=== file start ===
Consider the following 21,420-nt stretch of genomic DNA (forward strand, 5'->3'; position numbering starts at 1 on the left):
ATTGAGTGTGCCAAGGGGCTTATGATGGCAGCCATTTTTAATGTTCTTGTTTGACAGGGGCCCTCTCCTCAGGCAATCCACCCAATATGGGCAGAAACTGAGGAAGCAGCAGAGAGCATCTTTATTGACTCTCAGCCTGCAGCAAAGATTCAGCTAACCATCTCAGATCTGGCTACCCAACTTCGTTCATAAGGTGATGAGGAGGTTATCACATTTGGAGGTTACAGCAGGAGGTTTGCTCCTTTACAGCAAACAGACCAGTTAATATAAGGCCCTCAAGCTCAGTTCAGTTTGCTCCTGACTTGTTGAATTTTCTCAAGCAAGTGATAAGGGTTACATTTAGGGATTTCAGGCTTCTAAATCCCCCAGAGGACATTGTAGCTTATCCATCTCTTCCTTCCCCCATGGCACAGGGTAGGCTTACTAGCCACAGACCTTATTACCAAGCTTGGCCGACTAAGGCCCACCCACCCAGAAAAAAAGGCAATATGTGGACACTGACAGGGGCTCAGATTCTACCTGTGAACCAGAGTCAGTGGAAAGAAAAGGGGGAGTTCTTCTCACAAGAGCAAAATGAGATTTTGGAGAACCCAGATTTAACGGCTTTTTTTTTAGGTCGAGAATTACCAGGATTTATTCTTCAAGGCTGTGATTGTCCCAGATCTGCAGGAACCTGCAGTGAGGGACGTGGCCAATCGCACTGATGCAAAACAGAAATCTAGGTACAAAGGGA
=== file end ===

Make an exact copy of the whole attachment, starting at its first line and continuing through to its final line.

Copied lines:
Consider the following 21,420-nt stretch of genomic DNA (forward strand, 5'->3'; position numbering starts at 1 on the left):
ATTGAGTGTGCCAAGGGGCTTATGATGGCAGCCATTTTTAATGTTCTTGTTTGACAGGGGCCCTCTCCTCAGGCAATCCACCCAATATGGGCAGAAACTGAGGAAGCAGCAGAGAGCATCTTTATTGACTCTCAGCCTGCAGCAAAGATTCAGCTAACCATCTCAGATCTGGCTACCCAACTTCGTTCATAAGGTGATGAGGAGGTTATCACATTTGGAGGTTACAGCAGGAGGTTTGCTCCTTTACAGCAAACAGACCAGTTAATATAAGGCCCTCAAGCTCAGTTCAGTTTGCTCCTGACTTGTTGAATTTTCTCAAGCAAGTGATAAGGGTTACATTTAGGGATTTCAGGCTTCTAAATCCCCCAGAGGACATTGTAGCTTATCCATCTCTTCCTTCCCCCATGGCACAGGGTAGGCTTACTAGCCACAGACCTTATTACCAAGCTTGGCCGACTAAGGCCCACCCACCCAGAAAAAAAGGCAATATGTGGACACTGACAGGGGCTCAGATTCTACCTGTGAACCAGAGTCAGTGGAAAGAAAAGGGGGAGTTCTTCTCACAAGAGCAAAATGAGATTTTGGAGAACCCAGATTTAACGGCTTTTTTTTTAGGTCGAGAATTACCAGGATTTATTCTTCAAGGCTGTGATTGTCCCAGATCTGCAGGAACCTGCAGTGAGGGACGTGGCCAATCGCACTGATGCAAAACAGAAATCTAGGTACAAAGGGA